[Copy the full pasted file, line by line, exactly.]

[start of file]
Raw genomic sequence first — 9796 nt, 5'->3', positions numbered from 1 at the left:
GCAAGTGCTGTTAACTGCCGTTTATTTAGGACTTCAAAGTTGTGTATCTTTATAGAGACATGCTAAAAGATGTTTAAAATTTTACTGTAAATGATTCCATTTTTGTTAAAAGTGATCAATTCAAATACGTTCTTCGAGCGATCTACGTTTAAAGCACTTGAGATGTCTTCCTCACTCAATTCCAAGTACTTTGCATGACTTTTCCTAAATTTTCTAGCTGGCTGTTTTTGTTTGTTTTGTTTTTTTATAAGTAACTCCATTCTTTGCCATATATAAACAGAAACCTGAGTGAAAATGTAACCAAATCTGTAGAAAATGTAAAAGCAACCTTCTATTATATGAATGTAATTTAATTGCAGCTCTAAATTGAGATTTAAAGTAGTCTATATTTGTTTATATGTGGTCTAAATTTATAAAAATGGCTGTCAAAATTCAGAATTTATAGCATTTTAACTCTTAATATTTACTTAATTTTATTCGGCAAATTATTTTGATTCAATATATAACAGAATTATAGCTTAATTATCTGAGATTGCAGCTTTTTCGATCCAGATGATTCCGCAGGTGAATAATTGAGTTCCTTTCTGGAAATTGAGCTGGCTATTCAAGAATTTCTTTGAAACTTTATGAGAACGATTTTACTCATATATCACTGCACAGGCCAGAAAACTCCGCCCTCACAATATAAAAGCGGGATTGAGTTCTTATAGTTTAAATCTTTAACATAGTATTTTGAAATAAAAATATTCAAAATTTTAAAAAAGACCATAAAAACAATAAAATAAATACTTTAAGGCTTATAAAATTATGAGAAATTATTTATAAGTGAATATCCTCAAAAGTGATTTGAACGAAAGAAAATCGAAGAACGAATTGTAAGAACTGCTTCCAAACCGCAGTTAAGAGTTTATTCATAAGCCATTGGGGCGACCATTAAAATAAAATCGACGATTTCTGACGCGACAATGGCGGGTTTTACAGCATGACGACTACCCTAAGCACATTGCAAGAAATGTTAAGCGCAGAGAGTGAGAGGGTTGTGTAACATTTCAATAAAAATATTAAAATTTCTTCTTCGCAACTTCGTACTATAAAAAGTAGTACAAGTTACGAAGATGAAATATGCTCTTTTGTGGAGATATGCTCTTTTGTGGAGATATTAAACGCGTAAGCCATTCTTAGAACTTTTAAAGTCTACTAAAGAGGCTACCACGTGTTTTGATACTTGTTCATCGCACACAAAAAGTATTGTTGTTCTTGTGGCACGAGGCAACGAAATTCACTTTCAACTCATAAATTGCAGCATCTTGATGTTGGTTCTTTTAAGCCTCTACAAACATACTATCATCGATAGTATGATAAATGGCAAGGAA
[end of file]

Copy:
Raw genomic sequence first — 9796 nt, 5'->3', positions numbered from 1 at the left:
GCAAGTGCTGTTAACTGCCGTTTATTTAGGACTTCAAAGTTGTGTATCTTTATAGAGACATGCTAAAAGATGTTTAAAATTTTACTGTAAATGATTCCATTTTTGTTAAAAGTGATCAATTCAAATACGTTCTTCGAGCGATCTACGTTTAAAGCACTTGAGATGTCTTCCTCACTCAATTCCAAGTACTTTGCATGACTTTTCCTAAATTTTCTAGCTGGCTGTTTTTGTTTGTTTTGTTTTTTTATAAGTAACTCCATTCTTTGCCATATATAAACAGAAACCTGAGTGAAAATGTAACCAAATCTGTAGAAAATGTAAAAGCAACCTTCTATTATATGAATGTAATTTAATTGCAGCTCTAAATTGAGATTTAAAGTAGTCTATATTTGTTTATATGTGGTCTAAATTTATAAAAATGGCTGTCAAAATTCAGAATTTATAGCATTTTAACTCTTAATATTTACTTAATTTTATTCGGCAAATTATTTTGATTCAATATATAACAGAATTATAGCTTAATTATCTGAGATTGCAGCTTTTTCGATCCAGATGATTCCGCAGGTGAATAATTGAGTTCCTTTCTGGAAATTGAGCTGGCTATTCAAGAATTTCTTTGAAACTTTATGAGAACGATTTTACTCATATATCACTGCACAGGCCAGAAAACTCCGCCCTCACAATATAAAAGCGGGATTGAGTTCTTATAGTTTAAATCTTTAACATAGTATTTTGAAATAAAAATATTCAAAATTTTAAAAAAGACCATAAAAACAATAAAATAAATACTTTAAGGCTTATAAAATTATGAGAAATTATTTATAAGTGAATATCCTCAAAAGTGATTTGAACGAAAGAAAATCGAAGAACGAATTGTAAGAACTGCTTCCAAACCGCAGTTAAGAGTTTATTCATAAGCCATTGGGGCGACCATTAAAATAAAATCGACGATTTCTGACGCGACAATGGCGGGTTTTACAGCATGACGACTACCCTAAGCACATTGCAAGAAATGTTAAGCGCAGAGAGTGAGAGGGTTGTGTAACATTTCAATAAAAATATTAAAATTTCTTCTTCGCAACTTCGTACTATAAAAAGTAGTACAAGTTACGAAGATGAAATATGCTCTTTTGTGGAGATATGCTCTTTTGTGGAGATATTAAACGCGTAAGCCATTCTTAGAACTTTTAAAGTCTACTAAAGAGGCTACCACGTGTTTTGATACTTGTTCATCGCACACAAAAAGTATTGTTGTTCTTGTGGCACGAGGCAACGAAATTCACTTTCAACTCATAAATTGCAGCATCTTGATGTTGGTTCTTTTAAGCCTCTACAAACATACTATCATCGATAGTATGATAAATGGCAAGGAA